To help address this important gap, we designed a survey, informed by previous studies  to understand women’s preferences for and concerns about PTB prevention including progesterone, cerclage, and pessary.
The study sample included women from obstetric clinics and midwifery clinics in Southwestern Ontario, Canada. Between November 2015 and February 2016, clinic staff mentioned the survey to all potentially eligible women. Interested women were referred to research personnel (V.H.), who described the purpose of the survey and distributed the hard copies of the questionnaire. Consent to participate was indicated by completion and submission of the questionnaire. The Hamilton Health Sciences/McMaster University granted Research Ethics Board approval for study prior to commencement (Reference Number: 2015-0459-GRA).
Pregnant women who could read English sufficiently well were eligible to participate. Because greater than 56.2% of women who experience PTB do not present with traditional risk factors , we included all women, not only those identified as having increased risk of PTB.
To inform the design of our questionnaire, the first to our knowledge, to study women’s preferences for and concerns about PTB prevention including progesterone, cerclage, and pessary, three electronic databases (MEDLINE, EMBASE, and CINAHL) were searched up until April 2015 to identify previous surveys on PTB prevention. One previous survey that used an invalidated questionnaire to ask women about their preferences for progesterone therapy was identified . We used the findings of this previous study to inform the development of our questionnaire.
Our questionnaire gathered information on: 1) sociodemographics, 2) past and current pregnancies, 3) preferences for and concerns about each of the three PTB preventions, 4) likelihood of following their healthcare provider’s recommendation for each of the PTB preventions and 5) sources of information that women would seek to learn more about PTB prevention (see Additional File 1). Questions were a mix of five-point Likert scales, open-ended, and semi-closed ended questions. The questionnaire was piloted for comprehensibility of questions and answers and for flow in three women of child-bearing age and was revised accordingly.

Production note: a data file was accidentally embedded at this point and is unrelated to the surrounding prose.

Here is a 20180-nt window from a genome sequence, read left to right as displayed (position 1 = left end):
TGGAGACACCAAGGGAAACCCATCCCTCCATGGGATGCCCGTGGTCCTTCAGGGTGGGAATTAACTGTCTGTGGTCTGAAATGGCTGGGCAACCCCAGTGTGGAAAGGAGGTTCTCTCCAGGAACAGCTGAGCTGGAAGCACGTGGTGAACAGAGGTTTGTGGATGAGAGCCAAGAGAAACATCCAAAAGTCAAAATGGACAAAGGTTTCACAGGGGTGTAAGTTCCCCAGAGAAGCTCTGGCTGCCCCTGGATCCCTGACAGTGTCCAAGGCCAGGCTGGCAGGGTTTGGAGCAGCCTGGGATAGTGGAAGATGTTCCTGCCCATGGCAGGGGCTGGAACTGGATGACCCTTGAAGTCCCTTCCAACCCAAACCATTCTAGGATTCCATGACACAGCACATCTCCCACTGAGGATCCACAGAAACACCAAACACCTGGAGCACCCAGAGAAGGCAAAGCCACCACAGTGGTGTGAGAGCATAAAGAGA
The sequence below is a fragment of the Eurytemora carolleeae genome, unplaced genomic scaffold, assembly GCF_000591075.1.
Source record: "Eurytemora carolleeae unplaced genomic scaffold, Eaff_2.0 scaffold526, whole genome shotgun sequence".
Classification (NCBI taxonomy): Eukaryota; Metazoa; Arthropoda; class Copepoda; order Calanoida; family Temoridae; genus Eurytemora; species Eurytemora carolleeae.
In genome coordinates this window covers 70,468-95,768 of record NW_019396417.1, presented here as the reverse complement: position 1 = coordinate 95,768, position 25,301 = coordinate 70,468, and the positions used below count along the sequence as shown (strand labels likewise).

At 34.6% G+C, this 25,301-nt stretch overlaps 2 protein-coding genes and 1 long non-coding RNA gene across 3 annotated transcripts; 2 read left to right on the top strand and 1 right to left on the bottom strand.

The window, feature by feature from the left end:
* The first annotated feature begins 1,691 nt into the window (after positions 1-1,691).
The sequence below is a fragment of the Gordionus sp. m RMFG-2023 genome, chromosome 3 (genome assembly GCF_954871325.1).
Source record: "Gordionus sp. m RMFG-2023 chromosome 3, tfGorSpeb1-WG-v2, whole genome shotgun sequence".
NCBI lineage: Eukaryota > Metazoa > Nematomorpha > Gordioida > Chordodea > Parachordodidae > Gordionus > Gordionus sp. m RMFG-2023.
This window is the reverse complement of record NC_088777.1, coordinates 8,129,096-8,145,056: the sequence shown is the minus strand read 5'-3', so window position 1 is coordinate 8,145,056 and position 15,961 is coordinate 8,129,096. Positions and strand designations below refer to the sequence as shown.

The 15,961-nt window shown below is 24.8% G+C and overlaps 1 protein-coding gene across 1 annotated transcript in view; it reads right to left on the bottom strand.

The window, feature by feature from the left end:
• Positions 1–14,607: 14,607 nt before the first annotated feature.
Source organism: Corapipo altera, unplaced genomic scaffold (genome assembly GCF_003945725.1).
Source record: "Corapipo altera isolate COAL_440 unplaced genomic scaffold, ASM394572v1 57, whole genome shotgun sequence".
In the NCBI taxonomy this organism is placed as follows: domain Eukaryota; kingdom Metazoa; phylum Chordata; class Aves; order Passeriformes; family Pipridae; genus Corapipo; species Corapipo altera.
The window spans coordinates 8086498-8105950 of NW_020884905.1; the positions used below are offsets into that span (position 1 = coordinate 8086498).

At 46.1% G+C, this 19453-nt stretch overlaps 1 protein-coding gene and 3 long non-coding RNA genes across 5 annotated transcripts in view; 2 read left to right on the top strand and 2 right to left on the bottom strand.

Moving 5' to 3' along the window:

Our primary outcome was the preference not to use PTB prevention if women were told they were at increased risk for PTB. Secondary outcomes included the proportion of women who reported they would not follow their healthcare provider’s recommendation for PTB prevention and associated factors.
Sample size calculation
To provide a precise estimate for our primary outcome, we used a one proportion calculation formula to determine our sample size: n = p (1-p) (1.96/m)2, where n is the sample size, p is the estimated proportion, and m is the margin of error. Because we were unsure of the proportion of women who would prefer any PTB prevention, we assumed that p = 0.50. For this estimated proportion, we found that the formula provided the largest sample size when m = 0.06. Thus, we conservatively estimated that we needed to recruit 310 respondents for our survey with a missing data rate of 15%.
Responses from completed questionnaires were entered into LimeSurvey (Version 1.91+ Build 120302) for data management. Data were analyzed using SAS 9.4 (SAS Institute Inc, Cary, North Carolina). Normally distributed continuous variables were calculated as means with standard deviations (SD) and non-normally distributed continuous variables were calculated as medians with their interquartile ranges (IQR). Categorical variables were described as counts and percentages. Continuous variables were tested for significance using the independent t-test or Mann–Whitney-Wilcoxon test and categorical variables were tested using Fisher’s Exact or chi-squared tests. A threshold of p ≤ 0.05 was used to determine statistical significance.
Multivariable logistic regression was conducted for our primary and secondary outcomes, and the results are reported as adjusted odds ratios (aOR) with 95% confidence intervals (CIs). To select variables for our multivariable logistic regression, we considered a priori biologically plausible variables performed with a p-value for entry in a stepwise regression set at 0.10 and p-value for stay set at 0.20. A priori chosen variables included age, ethnicity, education, relationship status, type of healthcare provider whom women selected for prenatal care, smoking status, PTB risk status for the current pregnancy, gestational week at the time the questionnaire was completed, concerns about PTB preventions, and in the case of the secondary outcome, preference to not use PTB prevention. Multicollinearity was assessed using variance inflation factor (VIF), where a VIF less than or equal to five was considered to be evidence of multicollinearity. If multicollinearity was detected, the variable with the most biological plausibility was kept or if biological plausibility between variables were considered equal, the variable with the greater number of responses was kept. Only participants who provided a response to every question in the questionnaire was included in the multivariable logistic model for analysis (i.e. complete-case analysis).